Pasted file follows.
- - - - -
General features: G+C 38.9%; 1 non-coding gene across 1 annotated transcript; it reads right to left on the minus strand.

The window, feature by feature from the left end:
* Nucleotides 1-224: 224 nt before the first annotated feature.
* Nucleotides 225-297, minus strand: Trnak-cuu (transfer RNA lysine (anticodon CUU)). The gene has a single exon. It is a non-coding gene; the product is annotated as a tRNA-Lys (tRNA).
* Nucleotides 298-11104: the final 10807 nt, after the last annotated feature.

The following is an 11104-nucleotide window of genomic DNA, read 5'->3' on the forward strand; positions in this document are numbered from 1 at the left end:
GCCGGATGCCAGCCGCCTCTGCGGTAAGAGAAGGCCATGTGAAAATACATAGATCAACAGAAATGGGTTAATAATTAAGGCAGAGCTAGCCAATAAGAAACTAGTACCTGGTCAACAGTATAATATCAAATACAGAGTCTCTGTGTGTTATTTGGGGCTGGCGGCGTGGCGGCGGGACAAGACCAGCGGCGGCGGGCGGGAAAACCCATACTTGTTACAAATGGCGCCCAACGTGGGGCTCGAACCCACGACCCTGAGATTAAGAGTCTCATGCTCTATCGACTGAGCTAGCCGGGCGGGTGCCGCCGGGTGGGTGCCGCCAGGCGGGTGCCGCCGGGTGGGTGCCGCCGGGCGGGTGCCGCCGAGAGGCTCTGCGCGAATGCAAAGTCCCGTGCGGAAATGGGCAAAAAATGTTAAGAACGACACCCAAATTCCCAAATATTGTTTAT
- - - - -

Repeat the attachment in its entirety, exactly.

General features: G+C 38.9%; 1 non-coding gene across 1 annotated transcript; it reads right to left on the minus strand.

The window, feature by feature from the left end:
* Nucleotides 1-224: 224 nt before the first annotated feature.
* Nucleotides 225-297, minus strand: Trnak-cuu (transfer RNA lysine (anticodon CUU)). The gene has a single exon. It is a non-coding gene; the product is annotated as a tRNA-Lys (tRNA).
* Nucleotides 298-11104: the final 10807 nt, after the last annotated feature.

The following is an 11104-nucleotide window of genomic DNA, read 5'->3' on the forward strand; positions in this document are numbered from 1 at the left end:
GCCGGATGCCAGCCGCCTCTGCGGTAAGAGAAGGCCATGTGAAAATACATAGATCAACAGAAATGGGTTAATAATTAAGGCAGAGCTAGCCAATAAGAAACTAGTACCTGGTCAACAGTATAATATCAAATACAGAGTCTCTGTGTGTTATTTGGGGCTGGCGGCGTGGCGGCGGGACAAGACCAGCGGCGGCGGGCGGGAAAACCCATACTTGTTACAAATGGCGCCCAACGTGGGGCTCGAACCCACGACCCTGAGATTAAGAGTCTCATGCTCTATCGACTGAGCTAGCCGGGCGGGTGCCGCCGGGTGGGTGCCGCCAGGCGGGTGCCGCCGGGTGGGTGCCGCCGGGCGGGTGCCGCCGAGAGGCTCTGCGCGAATGCAAAGTCCCGTGCGGAAATGGGCAAAAAATGTTAAGAACGACACCCAAATTCCCAAATATTGTTTAT